Will Perrin, Indigo Trust

    Safer streets and better data handling

    Will is not only a trustee at Indigo, supporting mySociety’s work with parliamentary monitoring organisations in sub-Saharan Africa, but he’s also a trustee of London’s King’s Cross Community Projects. Indeed Kings Cross — a locality in which Will has a personal stake, with a long record of community action — is the subject of two of the three FOI requests he singled out:

    First was the Kings Cross Walkability audit which revealed just how hostile to pedestrians the area was back in 2008. At the time, Will wrote in his blog: “Crossing the road in Kings Cross is a nightmare and now we have an official report commissioned by TfL that sets it out in black and white.”

    Today he recalls its impact: “This document underpinned the police taking a corporate manslaughter case against TfL to the Criminal Prosecution Service with regard to a cyclist’s death in 2011. The case did not proceed but was instrumental in changing TfL’s attitude to cyclists’ rights.

    “Then this request revealed a massive overspend by Network Rail in refurbishing its own offices at Kings Cross”.

    Finally, Will’s third choice of request had wider implications for the country as a whole:

    “The National Police Chiefs’ Council revealing that there was no governance system in place for the Automatic Numberplate Recognition System (ANPR) and the existence of Met’s ‘Olympic Data Feed‘ led to a new governance system being instilled; some 2 billion records were deleted along with the introduction of a vastly reduced retention period.” Annotations at the foot of this request give a little more background.

    Matthew Somerville, mySociety developer

    A long-standing pillar of mySociety’s development team, Matthew wrote the core code behind many of mySociety’s most notable websites and tools, including FixMyStreet and TheyWorkForYou. He spends his working days coding for mySociety’s useful tools, and much of his free time coding his own useful tools, if his website is anything to go by. What was his most memorable FOI request?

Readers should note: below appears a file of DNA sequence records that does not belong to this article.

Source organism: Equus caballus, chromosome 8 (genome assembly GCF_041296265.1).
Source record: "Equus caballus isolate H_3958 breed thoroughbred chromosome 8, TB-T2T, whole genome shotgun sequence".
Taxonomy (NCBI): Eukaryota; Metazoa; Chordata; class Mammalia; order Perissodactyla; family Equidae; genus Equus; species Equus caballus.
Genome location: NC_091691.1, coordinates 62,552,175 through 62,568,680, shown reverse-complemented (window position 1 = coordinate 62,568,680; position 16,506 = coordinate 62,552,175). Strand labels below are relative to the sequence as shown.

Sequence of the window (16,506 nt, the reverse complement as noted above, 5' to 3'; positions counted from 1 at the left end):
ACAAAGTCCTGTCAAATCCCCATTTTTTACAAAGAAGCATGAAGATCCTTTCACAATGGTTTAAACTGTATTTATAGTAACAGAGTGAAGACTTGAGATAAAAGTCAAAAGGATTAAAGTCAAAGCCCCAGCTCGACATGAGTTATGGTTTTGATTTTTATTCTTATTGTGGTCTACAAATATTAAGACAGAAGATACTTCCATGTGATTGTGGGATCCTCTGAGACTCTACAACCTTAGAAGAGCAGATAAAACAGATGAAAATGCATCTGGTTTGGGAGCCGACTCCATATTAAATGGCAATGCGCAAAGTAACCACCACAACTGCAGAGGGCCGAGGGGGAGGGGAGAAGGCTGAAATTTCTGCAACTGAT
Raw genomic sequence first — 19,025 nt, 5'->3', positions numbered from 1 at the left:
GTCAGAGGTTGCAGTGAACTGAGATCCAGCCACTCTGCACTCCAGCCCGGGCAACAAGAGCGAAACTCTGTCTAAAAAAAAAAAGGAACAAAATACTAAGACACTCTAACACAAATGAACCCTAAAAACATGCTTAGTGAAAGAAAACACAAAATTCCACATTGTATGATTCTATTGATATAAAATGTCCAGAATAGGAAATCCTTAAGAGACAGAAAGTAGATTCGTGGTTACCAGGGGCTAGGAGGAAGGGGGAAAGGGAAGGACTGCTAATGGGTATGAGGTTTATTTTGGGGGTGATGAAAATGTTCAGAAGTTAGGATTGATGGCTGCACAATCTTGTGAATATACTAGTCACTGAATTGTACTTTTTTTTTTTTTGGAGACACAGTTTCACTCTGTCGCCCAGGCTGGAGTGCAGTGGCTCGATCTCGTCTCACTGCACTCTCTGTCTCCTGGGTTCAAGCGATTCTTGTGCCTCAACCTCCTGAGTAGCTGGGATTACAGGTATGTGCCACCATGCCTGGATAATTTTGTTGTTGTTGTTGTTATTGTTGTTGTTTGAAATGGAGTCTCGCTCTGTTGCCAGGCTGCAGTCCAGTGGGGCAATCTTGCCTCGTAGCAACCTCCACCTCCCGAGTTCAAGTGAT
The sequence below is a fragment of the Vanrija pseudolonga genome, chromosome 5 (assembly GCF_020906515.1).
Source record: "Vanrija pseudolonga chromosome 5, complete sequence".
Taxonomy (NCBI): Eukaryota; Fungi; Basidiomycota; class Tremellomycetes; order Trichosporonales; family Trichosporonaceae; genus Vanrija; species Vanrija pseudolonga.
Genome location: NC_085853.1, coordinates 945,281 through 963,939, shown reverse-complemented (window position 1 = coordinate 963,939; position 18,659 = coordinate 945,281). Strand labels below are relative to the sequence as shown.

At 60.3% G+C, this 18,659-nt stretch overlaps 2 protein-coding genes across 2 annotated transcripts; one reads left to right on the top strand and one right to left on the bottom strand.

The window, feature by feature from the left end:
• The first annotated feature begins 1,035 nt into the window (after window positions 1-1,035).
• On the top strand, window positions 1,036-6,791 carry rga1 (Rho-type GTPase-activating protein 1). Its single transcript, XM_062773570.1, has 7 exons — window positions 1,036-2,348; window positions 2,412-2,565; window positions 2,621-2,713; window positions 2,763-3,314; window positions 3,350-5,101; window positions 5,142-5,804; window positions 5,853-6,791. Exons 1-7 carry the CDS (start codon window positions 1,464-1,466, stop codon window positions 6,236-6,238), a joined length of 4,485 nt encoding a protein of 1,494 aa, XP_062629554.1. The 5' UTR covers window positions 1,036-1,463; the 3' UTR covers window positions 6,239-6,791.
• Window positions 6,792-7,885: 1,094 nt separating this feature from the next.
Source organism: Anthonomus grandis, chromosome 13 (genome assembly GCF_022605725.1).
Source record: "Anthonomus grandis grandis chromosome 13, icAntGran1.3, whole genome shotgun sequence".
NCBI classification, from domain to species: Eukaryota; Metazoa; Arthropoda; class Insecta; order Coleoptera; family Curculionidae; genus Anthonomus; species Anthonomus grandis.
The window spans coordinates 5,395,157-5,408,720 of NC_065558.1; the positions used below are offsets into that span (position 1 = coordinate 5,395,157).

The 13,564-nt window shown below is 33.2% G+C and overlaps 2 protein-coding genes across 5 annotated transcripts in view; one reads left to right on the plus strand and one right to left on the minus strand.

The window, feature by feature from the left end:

“It was a request asking Royal Mail for information about all their postboxes, made by Tom Taylor.  I had to write a crowd-sourcing tool to locate them, as the information provided included street name but no actual location; they then (from another FOI request a few years later) released the co-ordinates as well.”

    The data is mapped here. Why is this request significant?

    “I’m not sure it’s really significant, but I do get plenty of people telling me they’ve used the site, and it’s something Royal Mail never got around to providing (even though that was their reasoning for refusing to release it)…”

    So there we are: a handful of the 458,219 requests that WhatDoTheyKnow has processed to date. There are so many stories around FOI requests: each of them represents someone’s burning question; many of them result in a response that’s important, or fascinating, or historic. And that’s what makes WhatDoTheyKnow so rewarding to work on.

     

  8. ATOS, Capita, PIP… and some persistent FOI requests

    An article in the current Private Eye Magazine has drawn our attention to the use that disability campaigner John Slater is making of our Freedom of Information service WhatDoTheyKnow.com.

    In December 2016, Mr Slater asked the Department for Work and Pensions (DWP) to release the monthly “management information reports” received from contractors ATOS and Capita in relation to their work assessing eligibility for Personal Independence Payment benefits.